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Can Dogs Eat Peaches? Vet-Reviewed Health Facts & FAQ

Written by: Rachel Giordano

Last Updated on March 7, 2024 by Dogster Team

bowl of peaches

Can Dogs Eat Peaches? Vet-Reviewed Health Facts & FAQ


Dr. Lauren Demos  Photo


Dr. Lauren Demos

DVM (Veterinarian)

The information is current and up-to-date in accordance with the latest veterinarian research.

Learn more »

Peaches offer a delightful human snack, especially during the hot summer months. Some people even have peach trees growing in their yard and can grab one on the go for a fast, juicy treat. For dog owners, it’s vital to know what you can share with your dog and what to avoid. So, are peaches safe for dogs? Thankfully, dogs can eat peaches, including the fleshy outer layer of skin, and the fruit even contains nutritional value for them. However, they should not ever eat the pit, as this could be highly dangerous.

Before you start slicing up a peach for your dog to enjoy, there are a few things you should know before you give in to your dog’s begging eyes. Read on to learn how to safely feed your dog peaches, along with other valuable information.

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Why Can Dogs Eat Peaches?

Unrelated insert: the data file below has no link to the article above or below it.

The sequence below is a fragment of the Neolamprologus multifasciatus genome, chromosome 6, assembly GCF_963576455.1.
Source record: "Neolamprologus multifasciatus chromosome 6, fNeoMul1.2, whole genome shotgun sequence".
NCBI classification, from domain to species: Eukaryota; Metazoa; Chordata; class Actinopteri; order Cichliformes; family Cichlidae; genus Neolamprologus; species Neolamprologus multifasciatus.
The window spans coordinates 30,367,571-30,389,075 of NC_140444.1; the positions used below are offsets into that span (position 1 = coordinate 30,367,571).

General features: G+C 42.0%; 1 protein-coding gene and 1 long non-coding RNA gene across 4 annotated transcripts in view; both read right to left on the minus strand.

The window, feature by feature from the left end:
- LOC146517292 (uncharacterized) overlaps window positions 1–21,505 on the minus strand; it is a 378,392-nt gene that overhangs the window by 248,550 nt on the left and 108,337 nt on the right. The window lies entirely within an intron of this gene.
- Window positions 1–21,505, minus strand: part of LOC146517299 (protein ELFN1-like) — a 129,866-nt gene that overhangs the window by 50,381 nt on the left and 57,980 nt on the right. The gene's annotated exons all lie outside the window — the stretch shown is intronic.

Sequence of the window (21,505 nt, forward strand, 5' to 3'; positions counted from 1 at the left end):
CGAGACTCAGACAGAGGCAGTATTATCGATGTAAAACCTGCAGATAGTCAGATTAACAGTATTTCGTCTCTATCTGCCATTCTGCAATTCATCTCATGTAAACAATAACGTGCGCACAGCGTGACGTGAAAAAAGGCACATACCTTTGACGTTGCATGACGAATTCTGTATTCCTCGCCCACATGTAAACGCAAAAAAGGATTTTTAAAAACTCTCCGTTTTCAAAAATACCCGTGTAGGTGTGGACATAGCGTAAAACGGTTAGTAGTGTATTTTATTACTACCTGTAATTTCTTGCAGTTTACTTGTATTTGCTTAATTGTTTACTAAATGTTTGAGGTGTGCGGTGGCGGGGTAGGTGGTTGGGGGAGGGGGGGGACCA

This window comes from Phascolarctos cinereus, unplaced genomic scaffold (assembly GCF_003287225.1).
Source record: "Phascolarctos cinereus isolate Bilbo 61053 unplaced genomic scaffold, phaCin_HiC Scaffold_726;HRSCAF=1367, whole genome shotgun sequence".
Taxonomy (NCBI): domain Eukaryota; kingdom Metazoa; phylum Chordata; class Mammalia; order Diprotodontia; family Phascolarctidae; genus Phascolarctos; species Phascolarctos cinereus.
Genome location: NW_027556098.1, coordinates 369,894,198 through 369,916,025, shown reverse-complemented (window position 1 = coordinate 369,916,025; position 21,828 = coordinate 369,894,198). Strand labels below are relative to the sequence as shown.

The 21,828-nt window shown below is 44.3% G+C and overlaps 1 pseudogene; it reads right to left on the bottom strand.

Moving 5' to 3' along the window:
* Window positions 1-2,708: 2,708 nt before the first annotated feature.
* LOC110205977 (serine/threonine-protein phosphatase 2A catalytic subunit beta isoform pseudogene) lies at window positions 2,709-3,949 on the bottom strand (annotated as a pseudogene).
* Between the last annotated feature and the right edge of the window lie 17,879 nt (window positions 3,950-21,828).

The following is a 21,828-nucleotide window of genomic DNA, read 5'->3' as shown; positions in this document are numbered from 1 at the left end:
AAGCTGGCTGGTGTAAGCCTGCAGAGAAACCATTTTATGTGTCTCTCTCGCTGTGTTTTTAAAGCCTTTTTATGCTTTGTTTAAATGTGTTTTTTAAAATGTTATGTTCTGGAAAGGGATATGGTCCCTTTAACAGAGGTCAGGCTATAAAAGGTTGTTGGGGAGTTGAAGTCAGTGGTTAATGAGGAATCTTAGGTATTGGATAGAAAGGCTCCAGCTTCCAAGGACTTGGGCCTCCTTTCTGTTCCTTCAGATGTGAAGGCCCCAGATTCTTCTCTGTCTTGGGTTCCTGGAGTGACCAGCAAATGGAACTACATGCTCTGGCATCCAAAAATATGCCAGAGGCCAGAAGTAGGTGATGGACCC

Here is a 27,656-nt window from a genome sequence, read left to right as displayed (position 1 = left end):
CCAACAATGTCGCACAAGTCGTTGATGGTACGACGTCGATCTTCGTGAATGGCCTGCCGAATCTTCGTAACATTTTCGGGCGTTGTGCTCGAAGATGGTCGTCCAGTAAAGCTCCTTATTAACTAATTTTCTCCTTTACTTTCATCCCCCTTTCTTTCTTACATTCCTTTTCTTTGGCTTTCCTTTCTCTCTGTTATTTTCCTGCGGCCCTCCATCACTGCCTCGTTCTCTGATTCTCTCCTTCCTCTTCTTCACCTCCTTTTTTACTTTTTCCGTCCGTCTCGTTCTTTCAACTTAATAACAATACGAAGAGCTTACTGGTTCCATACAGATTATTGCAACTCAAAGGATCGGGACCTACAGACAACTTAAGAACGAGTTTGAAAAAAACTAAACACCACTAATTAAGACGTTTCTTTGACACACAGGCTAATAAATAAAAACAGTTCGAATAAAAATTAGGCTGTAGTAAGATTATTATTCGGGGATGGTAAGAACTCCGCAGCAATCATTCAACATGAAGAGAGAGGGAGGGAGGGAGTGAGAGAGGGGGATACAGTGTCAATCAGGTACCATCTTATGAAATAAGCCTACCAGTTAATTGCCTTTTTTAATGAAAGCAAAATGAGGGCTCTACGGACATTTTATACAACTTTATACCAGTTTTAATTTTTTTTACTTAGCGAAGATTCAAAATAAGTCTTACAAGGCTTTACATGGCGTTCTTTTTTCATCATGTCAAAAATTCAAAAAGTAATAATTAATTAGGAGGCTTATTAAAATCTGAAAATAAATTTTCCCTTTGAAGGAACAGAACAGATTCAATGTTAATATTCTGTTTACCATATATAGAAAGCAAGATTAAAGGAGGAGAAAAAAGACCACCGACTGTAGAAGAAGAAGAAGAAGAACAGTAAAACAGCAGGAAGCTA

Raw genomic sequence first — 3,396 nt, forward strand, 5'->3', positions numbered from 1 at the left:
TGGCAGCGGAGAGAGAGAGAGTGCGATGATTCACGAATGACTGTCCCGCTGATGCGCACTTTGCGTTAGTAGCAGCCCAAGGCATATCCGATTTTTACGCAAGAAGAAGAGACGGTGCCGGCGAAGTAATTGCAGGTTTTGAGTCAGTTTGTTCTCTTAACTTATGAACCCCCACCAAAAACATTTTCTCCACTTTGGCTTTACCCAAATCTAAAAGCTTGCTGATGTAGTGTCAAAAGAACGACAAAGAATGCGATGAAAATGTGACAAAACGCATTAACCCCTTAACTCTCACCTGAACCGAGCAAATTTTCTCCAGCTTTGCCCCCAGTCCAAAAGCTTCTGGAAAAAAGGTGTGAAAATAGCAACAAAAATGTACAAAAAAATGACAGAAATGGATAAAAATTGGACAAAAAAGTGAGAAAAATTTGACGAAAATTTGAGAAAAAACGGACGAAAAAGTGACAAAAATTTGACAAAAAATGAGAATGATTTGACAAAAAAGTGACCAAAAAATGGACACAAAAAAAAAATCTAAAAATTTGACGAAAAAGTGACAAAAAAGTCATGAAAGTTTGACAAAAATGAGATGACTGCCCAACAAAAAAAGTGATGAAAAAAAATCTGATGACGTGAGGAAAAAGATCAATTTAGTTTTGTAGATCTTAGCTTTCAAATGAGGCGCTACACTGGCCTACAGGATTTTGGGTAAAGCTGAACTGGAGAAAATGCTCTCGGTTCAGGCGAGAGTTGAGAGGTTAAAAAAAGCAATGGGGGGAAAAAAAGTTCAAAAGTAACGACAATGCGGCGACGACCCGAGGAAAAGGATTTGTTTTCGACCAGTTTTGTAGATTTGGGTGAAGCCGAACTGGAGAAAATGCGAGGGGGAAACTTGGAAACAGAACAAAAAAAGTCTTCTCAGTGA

Peaches are a non-toxic fruit to dogs and even contain nutrients for canines. Fruit is not a necessity in a dog’s diet, but there is nothing wrong with letting your dog enjoy this sweet treat in moderation.

dog with peach
Image Credit: Sofron, Shutterstock

Benefits of Feeding Peaches to Dogs

We’ve mentioned that peaches have a few nutritional benefits to offer canines. To get a better understanding of exactly what those nutritional benefits are, let’s explore them more in-depth.

  • Antioxidants: Can help strengthen the immune system, fight disease, and prevent cell damage
  • Fiber: Improves digestion
  • Vitamin A: Supports vision, and reproduction
  • Vitamin C: Boosts immunity, helps in collagen formation, and improves skin and coat health
  • Vitamin E: Can help with oxidative stress and inflammation
  • Vitamin K: Necessary for blood clotting and coagulation
Peaches also offer the following beneficial nutrients:
  • Zinc
  • Copper
  • Manganese
  • Phosphorus
  • Magnesium
  • Niacin
  • Lutein
  • Folate

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Possible Dangers of Feeding Peaches to Dogs

Even though peaches are non-toxic and safe for dogs, this doesn’t mean you can give your dog all parts of the peach, and there are even some forms you must avoid for your dog’s safety.

Sugar Content

Peaches are high in sugar, and if fed in excessive amounts, sugar can cause health problems like obesity, gastrointestinal issues, and pancreatitis. Granted, it takes a long period of time for these health issues to occur, but you certainly do not want your dog’s health to get to this point due to eating too many sugary extras.

Sliced peaches
Image Credit: Couleur, Pixabay

Peach Pits